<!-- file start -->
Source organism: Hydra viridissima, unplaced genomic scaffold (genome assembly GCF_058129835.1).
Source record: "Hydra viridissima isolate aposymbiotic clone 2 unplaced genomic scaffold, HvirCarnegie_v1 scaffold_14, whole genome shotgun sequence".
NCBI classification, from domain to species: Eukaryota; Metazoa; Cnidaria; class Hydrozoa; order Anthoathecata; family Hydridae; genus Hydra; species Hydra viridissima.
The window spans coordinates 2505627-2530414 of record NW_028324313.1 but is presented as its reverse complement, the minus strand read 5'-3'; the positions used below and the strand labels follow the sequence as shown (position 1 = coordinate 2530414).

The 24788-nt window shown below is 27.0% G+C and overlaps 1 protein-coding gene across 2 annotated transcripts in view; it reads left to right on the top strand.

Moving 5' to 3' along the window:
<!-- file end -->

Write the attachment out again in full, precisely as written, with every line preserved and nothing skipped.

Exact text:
Source organism: Hydra viridissima, unplaced genomic scaffold (genome assembly GCF_058129835.1).
Source record: "Hydra viridissima isolate aposymbiotic clone 2 unplaced genomic scaffold, HvirCarnegie_v1 scaffold_14, whole genome shotgun sequence".
NCBI classification, from domain to species: Eukaryota; Metazoa; Cnidaria; class Hydrozoa; order Anthoathecata; family Hydridae; genus Hydra; species Hydra viridissima.
The window spans coordinates 2505627-2530414 of record NW_028324313.1 but is presented as its reverse complement, the minus strand read 5'-3'; the positions used below and the strand labels follow the sequence as shown (position 1 = coordinate 2530414).

The 24788-nt window shown below is 27.0% G+C and overlaps 1 protein-coding gene across 2 annotated transcripts in view; it reads left to right on the top strand.

Moving 5' to 3' along the window: